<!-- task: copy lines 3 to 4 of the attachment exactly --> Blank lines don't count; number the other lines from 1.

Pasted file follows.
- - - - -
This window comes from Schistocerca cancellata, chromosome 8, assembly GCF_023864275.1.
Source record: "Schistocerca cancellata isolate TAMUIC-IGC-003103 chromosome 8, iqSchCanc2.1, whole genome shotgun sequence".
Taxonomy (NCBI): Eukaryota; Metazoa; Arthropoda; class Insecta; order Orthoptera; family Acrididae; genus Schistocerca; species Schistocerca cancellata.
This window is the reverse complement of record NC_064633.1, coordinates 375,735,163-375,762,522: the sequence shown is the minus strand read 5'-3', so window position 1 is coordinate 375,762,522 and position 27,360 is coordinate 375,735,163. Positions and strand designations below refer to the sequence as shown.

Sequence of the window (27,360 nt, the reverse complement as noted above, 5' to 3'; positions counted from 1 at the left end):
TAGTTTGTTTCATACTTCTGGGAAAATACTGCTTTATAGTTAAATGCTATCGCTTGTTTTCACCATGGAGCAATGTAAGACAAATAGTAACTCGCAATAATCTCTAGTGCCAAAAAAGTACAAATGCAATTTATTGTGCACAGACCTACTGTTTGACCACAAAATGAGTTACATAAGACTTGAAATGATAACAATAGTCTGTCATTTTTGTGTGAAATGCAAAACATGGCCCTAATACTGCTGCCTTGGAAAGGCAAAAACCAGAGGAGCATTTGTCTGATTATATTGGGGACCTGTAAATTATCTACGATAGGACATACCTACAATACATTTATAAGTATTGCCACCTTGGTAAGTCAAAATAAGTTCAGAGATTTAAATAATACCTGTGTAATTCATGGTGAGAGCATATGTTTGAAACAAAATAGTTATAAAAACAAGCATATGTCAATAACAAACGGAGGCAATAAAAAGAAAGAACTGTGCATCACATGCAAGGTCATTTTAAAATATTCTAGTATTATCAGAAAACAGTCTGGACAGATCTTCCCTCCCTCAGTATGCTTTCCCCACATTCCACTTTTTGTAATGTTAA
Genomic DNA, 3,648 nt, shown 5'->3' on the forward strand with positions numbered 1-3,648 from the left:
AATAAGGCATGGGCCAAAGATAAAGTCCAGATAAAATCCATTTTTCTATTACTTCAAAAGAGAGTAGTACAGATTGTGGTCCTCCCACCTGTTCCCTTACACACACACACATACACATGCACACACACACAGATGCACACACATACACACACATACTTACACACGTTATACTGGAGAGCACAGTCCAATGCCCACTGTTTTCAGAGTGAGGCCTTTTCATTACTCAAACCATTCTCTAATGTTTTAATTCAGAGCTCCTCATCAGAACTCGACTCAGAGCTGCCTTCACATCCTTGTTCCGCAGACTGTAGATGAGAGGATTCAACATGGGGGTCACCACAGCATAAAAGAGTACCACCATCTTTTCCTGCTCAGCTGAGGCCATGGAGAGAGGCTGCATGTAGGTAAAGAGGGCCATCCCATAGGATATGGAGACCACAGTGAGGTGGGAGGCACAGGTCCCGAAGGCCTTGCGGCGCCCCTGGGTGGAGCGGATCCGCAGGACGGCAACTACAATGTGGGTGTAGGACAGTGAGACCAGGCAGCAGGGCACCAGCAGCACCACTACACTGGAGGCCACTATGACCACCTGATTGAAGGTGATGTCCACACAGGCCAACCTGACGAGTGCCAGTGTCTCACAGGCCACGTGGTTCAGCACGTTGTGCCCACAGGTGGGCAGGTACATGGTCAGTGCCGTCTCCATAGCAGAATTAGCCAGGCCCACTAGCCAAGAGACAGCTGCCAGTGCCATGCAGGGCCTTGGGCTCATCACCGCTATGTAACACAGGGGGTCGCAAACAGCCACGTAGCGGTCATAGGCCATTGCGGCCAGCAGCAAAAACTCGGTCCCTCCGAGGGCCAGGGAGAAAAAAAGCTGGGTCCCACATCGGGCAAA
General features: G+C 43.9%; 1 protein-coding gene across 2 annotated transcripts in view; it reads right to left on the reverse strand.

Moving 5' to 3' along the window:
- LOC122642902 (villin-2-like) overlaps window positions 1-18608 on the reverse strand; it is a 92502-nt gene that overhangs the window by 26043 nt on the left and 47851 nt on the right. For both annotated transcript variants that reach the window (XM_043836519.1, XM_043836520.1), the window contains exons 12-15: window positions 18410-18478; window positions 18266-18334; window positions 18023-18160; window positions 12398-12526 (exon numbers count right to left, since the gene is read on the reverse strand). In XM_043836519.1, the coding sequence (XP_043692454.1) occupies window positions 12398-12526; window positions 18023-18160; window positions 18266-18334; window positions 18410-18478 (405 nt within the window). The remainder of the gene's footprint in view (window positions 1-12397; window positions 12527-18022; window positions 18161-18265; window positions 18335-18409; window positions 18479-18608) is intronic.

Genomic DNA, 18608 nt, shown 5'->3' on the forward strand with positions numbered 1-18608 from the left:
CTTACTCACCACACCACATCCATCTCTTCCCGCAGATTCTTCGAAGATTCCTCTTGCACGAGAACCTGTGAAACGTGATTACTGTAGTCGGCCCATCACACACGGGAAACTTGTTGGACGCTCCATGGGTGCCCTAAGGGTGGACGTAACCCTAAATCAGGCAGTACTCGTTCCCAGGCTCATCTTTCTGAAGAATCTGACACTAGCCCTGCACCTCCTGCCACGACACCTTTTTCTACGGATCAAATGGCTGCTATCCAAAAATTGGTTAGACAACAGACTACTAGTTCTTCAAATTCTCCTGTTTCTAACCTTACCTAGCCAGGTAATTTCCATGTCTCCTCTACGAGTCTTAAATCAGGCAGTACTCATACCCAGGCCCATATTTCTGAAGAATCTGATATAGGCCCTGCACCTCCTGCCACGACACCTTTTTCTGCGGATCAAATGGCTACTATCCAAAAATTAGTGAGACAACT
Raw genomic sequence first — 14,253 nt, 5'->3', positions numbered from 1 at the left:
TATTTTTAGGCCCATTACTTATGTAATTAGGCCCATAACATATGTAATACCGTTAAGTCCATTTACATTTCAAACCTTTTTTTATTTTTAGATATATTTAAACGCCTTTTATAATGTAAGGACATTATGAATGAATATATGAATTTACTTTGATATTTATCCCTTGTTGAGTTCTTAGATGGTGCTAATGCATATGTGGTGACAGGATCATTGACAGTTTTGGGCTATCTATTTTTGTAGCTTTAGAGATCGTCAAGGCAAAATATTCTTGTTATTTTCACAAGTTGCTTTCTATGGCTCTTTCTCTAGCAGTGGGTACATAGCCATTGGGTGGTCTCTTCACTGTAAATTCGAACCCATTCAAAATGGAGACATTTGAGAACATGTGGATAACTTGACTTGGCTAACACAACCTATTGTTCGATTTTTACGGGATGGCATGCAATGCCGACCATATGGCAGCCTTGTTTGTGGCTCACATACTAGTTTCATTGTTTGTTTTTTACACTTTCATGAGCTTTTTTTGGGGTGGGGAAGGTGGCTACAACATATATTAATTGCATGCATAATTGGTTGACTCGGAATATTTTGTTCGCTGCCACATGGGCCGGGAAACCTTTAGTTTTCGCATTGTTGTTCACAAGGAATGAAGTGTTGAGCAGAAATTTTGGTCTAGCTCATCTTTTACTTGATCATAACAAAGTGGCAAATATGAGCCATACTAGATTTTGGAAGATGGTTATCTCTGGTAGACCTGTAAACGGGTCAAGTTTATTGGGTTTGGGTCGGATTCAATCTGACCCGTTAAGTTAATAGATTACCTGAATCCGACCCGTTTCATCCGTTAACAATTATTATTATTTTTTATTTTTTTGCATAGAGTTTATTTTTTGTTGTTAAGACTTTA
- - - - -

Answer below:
Taxonomy (NCBI): Eukaryota; Metazoa; Arthropoda; class Insecta; order Orthoptera; family Acrididae; genus Schistocerca; species Schistocerca cancellata.
This window is the reverse complement of record NC_064633.1, coordinates 375,735,163-375,762,522: the sequence shown is the minus strand read 5'-3', so window position 1 is coordinate 375,762,522 and position 27,360 is coordinate 375,735,163. Positions and strand designations below refer to the sequence as shown.